Read below for an email conversation with Lucas de Mulder. This interview has been edited for length and clarity.

When did you fall in love with guitar playing?

 I started with music very early because I grew up in a very musical environment. My father is a specialist in Renaissance and Baroque instruments such as the lute, theorbo and the baroque guitar. Thanks to my parents, studying music came naturally to me. I realized that I wanted to be a guitarist when I was a teenager, because I started listening to bands like Led Zeppelin, The Beatles, The Doors or The Jimi Hendrix Experience, to name just a few. At home we listened to a lot of music.

 Why do you like playing with The New Mastersounds? Why do they like playing with you? 

 The band is my favorite band. So when Eddie told me that I was going to record my songs with them, that was amazing! Also, I was lucky to also record with other incredible musicians like Chris Spies, Nate Edgar, Alejandro Castaño, Gabriel Mervine and Jeremy Salken. I feel very grateful and fortunate to have recorded my music with such great musicians and human beings.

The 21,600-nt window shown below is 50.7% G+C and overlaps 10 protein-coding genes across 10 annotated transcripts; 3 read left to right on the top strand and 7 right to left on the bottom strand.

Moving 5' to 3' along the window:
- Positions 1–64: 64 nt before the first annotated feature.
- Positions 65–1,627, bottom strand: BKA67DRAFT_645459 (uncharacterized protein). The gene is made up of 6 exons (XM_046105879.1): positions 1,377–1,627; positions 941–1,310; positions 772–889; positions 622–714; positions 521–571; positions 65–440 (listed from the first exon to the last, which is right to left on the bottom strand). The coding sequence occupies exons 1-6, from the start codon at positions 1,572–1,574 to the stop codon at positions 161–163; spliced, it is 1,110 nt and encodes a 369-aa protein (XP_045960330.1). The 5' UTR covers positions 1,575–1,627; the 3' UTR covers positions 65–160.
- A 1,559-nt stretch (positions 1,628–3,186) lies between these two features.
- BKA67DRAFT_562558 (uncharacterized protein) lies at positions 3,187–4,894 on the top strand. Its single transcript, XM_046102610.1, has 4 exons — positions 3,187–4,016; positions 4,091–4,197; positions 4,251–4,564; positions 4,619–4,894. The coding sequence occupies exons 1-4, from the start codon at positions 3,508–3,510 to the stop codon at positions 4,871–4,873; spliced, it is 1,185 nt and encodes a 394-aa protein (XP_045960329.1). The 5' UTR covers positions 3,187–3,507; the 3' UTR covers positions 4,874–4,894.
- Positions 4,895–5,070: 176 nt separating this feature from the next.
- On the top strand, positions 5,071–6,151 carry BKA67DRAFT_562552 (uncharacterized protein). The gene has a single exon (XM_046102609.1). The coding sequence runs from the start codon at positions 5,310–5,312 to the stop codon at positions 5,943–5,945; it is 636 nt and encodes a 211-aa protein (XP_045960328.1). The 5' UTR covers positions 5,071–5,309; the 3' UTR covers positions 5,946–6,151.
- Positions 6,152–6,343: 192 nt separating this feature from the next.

What are you excited about on the upcoming Feel the Spirit

 I think the energy during the recording of the album was very positive. We immediately connected and it was a very fresh process. For me this is very important, because the people who listen to the album will notice it. I feel very identified with the result because this album is 100% me. It was a vital experience that has made me grow a lot as a person and as a musician.

 What about this album are you most proud of?

 The fresh and natural process in which we record the songs. We played the songs a couple of times and recorded them, immortalizing the moment. It’s as simple as that, I love that way of working

 What did you learn about being a solo band leader? 

 Recording an album as a bandleader involves an extra responsibility, and a lot of preliminary work. You have to be very clear about the instrumentation to get the correct message for the people who are going to hear the final result. I’ve learned a lot with this process. The feeling you get when you see that all the previous work has been worth it is very rewarding.